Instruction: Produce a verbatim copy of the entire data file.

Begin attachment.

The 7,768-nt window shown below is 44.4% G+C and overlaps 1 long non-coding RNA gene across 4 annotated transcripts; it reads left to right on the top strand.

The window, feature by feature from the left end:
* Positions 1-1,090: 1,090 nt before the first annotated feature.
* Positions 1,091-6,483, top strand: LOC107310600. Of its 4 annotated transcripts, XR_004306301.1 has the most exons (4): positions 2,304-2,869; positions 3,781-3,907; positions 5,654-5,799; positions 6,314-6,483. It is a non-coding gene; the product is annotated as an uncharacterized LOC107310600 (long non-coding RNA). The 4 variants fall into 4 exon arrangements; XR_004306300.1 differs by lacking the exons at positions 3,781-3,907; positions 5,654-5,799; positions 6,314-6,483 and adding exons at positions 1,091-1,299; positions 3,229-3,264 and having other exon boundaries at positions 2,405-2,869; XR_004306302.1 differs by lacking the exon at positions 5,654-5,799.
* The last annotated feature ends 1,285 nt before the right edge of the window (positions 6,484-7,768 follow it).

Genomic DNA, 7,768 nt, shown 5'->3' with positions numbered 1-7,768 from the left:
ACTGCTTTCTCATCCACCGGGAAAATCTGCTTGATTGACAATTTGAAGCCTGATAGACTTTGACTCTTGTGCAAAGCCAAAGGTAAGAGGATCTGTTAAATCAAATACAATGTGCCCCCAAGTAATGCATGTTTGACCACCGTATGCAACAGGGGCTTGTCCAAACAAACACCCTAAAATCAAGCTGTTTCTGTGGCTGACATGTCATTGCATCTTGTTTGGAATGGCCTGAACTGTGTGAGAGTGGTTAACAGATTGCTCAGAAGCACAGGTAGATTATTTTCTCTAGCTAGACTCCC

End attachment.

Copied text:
The 7,768-nt window shown below is 44.4% G+C and overlaps 1 long non-coding RNA gene across 4 annotated transcripts; it reads left to right on the top strand.

The window, feature by feature from the left end:
* Positions 1-1,090: 1,090 nt before the first annotated feature.
* Positions 1,091-6,483, top strand: LOC107310600. Of its 4 annotated transcripts, XR_004306301.1 has the most exons (4): positions 2,304-2,869; positions 3,781-3,907; positions 5,654-5,799; positions 6,314-6,483. It is a non-coding gene; the product is annotated as an uncharacterized LOC107310600 (long non-coding RNA). The 4 variants fall into 4 exon arrangements; XR_004306300.1 differs by lacking the exons at positions 3,781-3,907; positions 5,654-5,799; positions 6,314-6,483 and adding exons at positions 1,091-1,299; positions 3,229-3,264 and having other exon boundaries at positions 2,405-2,869; XR_004306302.1 differs by lacking the exon at positions 5,654-5,799.
* The last annotated feature ends 1,285 nt before the right edge of the window (positions 6,484-7,768 follow it).

Genomic DNA, 7,768 nt, shown 5'->3' with positions numbered 1-7,768 from the left:
ACTGCTTTCTCATCCACCGGGAAAATCTGCTTGATTGACAATTTGAAGCCTGATAGACTTTGACTCTTGTGCAAAGCCAAAGGTAAGAGGATCTGTTAAATCAAATACAATGTGCCCCCAAGTAATGCATGTTTGACCACCGTATGCAACAGGGGCTTGTCCAAACAAACACCCTAAAATCAAGCTGTTTCTGTGGCTGACATGTCATTGCATCTTGTTTGGAATGGCCTGAACTGTGTGAGAGTGGTTAACAGATTGCTCAGAAGCACAGGTAGATTATTTTCTCTAGCTAGACTCCC